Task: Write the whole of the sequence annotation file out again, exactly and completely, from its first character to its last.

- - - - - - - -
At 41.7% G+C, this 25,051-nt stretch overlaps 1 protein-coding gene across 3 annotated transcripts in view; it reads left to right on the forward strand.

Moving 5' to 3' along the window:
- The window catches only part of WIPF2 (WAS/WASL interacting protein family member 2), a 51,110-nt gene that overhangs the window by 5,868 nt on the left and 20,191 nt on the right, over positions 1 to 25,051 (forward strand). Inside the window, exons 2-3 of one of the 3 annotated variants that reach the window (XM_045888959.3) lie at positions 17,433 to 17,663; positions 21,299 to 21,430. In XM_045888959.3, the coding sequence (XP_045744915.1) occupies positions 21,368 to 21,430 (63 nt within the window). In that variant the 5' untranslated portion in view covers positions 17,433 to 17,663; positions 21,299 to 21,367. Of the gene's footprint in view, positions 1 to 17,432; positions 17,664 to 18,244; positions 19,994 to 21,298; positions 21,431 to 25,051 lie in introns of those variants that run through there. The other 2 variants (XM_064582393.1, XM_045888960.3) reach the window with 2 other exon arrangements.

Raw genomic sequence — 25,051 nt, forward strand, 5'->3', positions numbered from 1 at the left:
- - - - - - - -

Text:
At 41.7% G+C, this 25,051-nt stretch overlaps 1 protein-coding gene across 3 annotated transcripts in view; it reads left to right on the forward strand.

Moving 5' to 3' along the window:
- The window catches only part of WIPF2 (WAS/WASL interacting protein family member 2), a 51,110-nt gene that overhangs the window by 5,868 nt on the left and 20,191 nt on the right, over positions 1 to 25,051 (forward strand). Inside the window, exons 2-3 of one of the 3 annotated variants that reach the window (XM_045888959.3) lie at positions 17,433 to 17,663; positions 21,299 to 21,430. In XM_045888959.3, the coding sequence (XP_045744915.1) occupies positions 21,368 to 21,430 (63 nt within the window). In that variant the 5' untranslated portion in view covers positions 17,433 to 17,663; positions 21,299 to 21,367. Of the gene's footprint in view, positions 1 to 17,432; positions 17,664 to 18,244; positions 19,994 to 21,298; positions 21,431 to 25,051 lie in introns of those variants that run through there. The other 2 variants (XM_064582393.1, XM_045888960.3) reach the window with 2 other exon arrangements.

Raw genomic sequence — 25,051 nt, forward strand, 5'->3', positions numbered from 1 at the left: